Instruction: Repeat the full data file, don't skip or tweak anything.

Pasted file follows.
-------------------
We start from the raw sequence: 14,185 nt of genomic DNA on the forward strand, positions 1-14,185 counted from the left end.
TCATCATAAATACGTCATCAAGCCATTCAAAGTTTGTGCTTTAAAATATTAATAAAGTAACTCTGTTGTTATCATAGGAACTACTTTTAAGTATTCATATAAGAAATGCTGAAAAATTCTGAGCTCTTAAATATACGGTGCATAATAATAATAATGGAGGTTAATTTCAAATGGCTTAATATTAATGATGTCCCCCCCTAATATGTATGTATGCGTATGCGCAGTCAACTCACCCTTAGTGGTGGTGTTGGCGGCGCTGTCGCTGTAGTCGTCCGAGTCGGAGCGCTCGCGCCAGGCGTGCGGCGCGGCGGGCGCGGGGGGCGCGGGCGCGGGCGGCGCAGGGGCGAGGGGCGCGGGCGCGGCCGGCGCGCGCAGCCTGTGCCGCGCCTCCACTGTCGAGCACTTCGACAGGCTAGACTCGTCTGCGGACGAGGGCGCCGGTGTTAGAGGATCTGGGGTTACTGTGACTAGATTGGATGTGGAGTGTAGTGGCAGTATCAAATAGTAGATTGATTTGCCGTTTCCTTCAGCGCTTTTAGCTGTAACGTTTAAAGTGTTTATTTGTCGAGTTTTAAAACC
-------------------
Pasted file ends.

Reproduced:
We start from the raw sequence: 14,185 nt of genomic DNA on the forward strand, positions 1-14,185 counted from the left end.
TCATCATAAATACGTCATCAAGCCATTCAAAGTTTGTGCTTTAAAATATTAATAAAGTAACTCTGTTGTTATCATAGGAACTACTTTTAAGTATTCATATAAGAAATGCTGAAAAATTCTGAGCTCTTAAATATACGGTGCATAATAATAATAATGGAGGTTAATTTCAAATGGCTTAATATTAATGATGTCCCCCCCTAATATGTATGTATGCGTATGCGCAGTCAACTCACCCTTAGTGGTGGTGTTGGCGGCGCTGTCGCTGTAGTCGTCCGAGTCGGAGCGCTCGCGCCAGGCGTGCGGCGCGGCGGGCGCGGGGGGCGCGGGCGCGGGCGGCGCAGGGGCGAGGGGCGCGGGCGCGGCCGGCGCGCGCAGCCTGTGCCGCGCCTCCACTGTCGAGCACTTCGACAGGCTAGACTCGTCTGCGGACGAGGGCGCCGGTGTTAGAGGATCTGGGGTTACTGTGACTAGATTGGATGTGGAGTGTAGTGGCAGTATCAAATAGTAGATTGATTTGCCGTTTCCTTCAGCGCTTTTAGCTGTAACGTTTAAAGTGTTTATTTGTCGAGTTTTAAAACC